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Licences

This page deals with the distinction between leases and licences in the commercial context; and the termination of licences.

The two principal commercial situations in which the distinction between a lease and a licence has been discussed is that of advertising hoardings and car parking spaces. See also the Chattels and fixtures page in relation to beach huts.


Advertising hoardings

Clear Channel UK Ltd v Manchester City Council
[2005] EWCA Civ 1304.

Facts

Agreement to allow a company to erect and maintain 13 large advertising displays at various prominent sites in Manchester owned by the Council.

Each advertising display consisted of a substantial superstructure in the shape of a large 'M'. The superstructure was fixed to a rectangular concrete base which was embedded in the ground. The position where the base of each hoarding should go was marked out by agreement on the ground. The company argued that on its true construction the agreement created a tenancy of those areas: that is to say, a tenancy of the land occupied by the concrete bases.

The issue: Whether the effect of the contract was to grant the company a tenancy or merely a licence?

Held:

Licence.

As was conceded by counsel for the company:
    "..it is of the essence of a right of exclusive possession, and hence of a tenancy, that the area or areas of land over which the right is said to exist should be capable of precise identification at the date when the right is said to be created. Accordingly if the Agreement, on its true construction, does not sufficiently identify the land in respect of which a tenancy is said to have been created, the case for a tenancy must fail."
In upholding the decision of the first instance judge the CA agreed that "the Sites" mentioned in the agreement were not the areas of the concrete bases of the Ms, but larger undefined areas of land owned by the council. This prevented the agreements from being a tenancy. That was enough to dispose of the appeal.

However, the agreement also contained a term that stated:
    "This Agreement shall constitute a licence in respect of each Site and confers no tenancy on [the company] and possession of each Site is retained by [the Council] subject however to the rights and obligations created by this Agreement".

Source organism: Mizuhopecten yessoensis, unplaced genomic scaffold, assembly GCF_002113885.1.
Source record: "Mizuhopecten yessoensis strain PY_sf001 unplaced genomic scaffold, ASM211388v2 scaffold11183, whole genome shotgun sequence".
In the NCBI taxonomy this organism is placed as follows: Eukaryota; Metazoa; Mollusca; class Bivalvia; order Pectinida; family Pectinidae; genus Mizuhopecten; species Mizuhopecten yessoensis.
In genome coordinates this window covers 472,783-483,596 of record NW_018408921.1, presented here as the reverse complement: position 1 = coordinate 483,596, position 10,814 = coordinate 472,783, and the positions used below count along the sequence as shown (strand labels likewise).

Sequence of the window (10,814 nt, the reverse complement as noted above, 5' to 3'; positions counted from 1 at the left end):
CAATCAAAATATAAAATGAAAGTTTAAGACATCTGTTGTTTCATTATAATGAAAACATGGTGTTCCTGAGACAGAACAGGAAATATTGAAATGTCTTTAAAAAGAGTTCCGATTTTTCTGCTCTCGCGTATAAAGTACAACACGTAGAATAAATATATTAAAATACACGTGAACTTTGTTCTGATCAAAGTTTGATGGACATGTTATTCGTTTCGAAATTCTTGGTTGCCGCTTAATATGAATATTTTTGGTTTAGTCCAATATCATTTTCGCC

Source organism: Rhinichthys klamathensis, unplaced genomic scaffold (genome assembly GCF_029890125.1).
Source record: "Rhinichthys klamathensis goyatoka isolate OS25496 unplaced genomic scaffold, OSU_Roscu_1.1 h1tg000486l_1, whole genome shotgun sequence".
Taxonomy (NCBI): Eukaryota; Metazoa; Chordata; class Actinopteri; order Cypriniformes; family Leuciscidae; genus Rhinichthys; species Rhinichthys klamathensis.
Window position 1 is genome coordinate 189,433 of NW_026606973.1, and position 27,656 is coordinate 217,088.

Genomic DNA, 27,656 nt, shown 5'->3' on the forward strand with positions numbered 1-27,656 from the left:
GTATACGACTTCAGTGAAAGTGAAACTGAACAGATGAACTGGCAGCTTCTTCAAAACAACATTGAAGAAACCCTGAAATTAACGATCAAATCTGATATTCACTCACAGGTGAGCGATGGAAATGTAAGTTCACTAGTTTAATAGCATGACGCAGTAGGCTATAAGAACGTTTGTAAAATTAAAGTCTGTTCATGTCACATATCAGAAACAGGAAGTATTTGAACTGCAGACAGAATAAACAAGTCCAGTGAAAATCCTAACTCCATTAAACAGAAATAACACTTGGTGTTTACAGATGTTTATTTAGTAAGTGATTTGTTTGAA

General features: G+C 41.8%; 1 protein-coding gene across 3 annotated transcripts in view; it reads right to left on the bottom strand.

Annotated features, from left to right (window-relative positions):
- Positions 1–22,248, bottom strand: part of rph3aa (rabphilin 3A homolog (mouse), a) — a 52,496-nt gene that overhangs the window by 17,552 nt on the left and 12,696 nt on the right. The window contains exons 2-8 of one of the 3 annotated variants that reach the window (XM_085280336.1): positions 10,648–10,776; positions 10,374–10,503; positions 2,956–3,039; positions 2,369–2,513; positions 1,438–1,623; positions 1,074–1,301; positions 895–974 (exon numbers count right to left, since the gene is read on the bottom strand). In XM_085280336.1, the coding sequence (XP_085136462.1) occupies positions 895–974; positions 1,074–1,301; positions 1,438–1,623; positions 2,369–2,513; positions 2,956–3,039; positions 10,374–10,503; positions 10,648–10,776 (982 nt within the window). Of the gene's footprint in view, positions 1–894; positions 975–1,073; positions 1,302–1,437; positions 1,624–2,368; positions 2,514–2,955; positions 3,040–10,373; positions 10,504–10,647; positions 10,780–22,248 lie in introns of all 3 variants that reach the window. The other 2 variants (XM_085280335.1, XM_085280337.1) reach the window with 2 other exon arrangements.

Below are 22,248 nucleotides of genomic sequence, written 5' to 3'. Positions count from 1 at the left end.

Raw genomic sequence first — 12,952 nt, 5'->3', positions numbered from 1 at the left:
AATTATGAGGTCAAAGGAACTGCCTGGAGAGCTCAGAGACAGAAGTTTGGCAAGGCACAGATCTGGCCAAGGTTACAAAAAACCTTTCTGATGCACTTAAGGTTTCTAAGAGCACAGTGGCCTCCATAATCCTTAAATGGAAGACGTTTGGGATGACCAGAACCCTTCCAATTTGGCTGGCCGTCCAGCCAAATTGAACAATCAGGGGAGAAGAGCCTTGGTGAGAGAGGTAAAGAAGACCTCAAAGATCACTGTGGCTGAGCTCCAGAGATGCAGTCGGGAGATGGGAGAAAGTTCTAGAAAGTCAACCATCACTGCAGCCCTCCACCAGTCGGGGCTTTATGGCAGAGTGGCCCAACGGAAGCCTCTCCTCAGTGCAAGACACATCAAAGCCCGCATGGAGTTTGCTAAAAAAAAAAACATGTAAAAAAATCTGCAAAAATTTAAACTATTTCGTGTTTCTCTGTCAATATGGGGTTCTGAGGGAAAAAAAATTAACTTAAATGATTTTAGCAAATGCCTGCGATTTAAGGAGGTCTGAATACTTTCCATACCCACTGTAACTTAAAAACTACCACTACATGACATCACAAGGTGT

In relation to that clause Parker, LJ, at the end of his judgment said this:
    "28. I venture to make one additional comment, however. I find it surprising and (if I may say so) unedifying that a substantial and reputable commercial organisation like Clear Channel, having (no doubt with full legal assistance) negotiated a contract with the intention expressed in the contract.. that the contract should not create a tenancy, should then invite the Court to conclude that it did.

    29. In making that comment I intend no criticism whatever of Mr McGhee, who sought valiantly to make bricks without straw. Nor, of course, do I intend to cast any doubt whatever on the principles established in Street v. Mountford. On the other hand the fact remains that this was a contract negotiated between two substantial parties of equal bargaining power and with the benefit of full legal advice. Where the contract so negotiated contains not merely a label but a clause which sets out in unequivocal terms the parties' intention as to its legal effect, I would in any event have taken some persuading that its true effect was directly contrary to that expressed intention. In the event, however, as the judge so clearly demonstrated, the case admits of only one result."
Comment: It is important not to read too much into these final comments. They do not mean that inserting a clause stating that the agreement constitutes a licence will be conclusive. That was not the basis of the decision and as Parker LJ makes clear the CA was not seeking to undermine the principles set out in Street v Mountford


Car parks

In National Car Parks Ltd v Trinity Development Co. (Banbury) Ltd [2001] EWCA Civ 1686; [2001] L&TR 33 (CA) it was held that the principles of Street v Mountford [1985] UKHL 4 apply to business premises. The essential consideration is whether or not the occupier has been granted exclusive possession. However, the fact that the parties have called the document a licence is a factor that can be taken into account when deciding whether or not exclusive possession has been granted. See above in relation to "advertising hoardings".

Pankhania v Hackney LBC [2002] EWHC 2441 (Ch) was another car park case in which the court held that there was a tenancy notwithstanding that it was called a licence. The Street v Mountford principles were discussed.

For a discussion as to whether or not a car parking space can amount to an easement click here.



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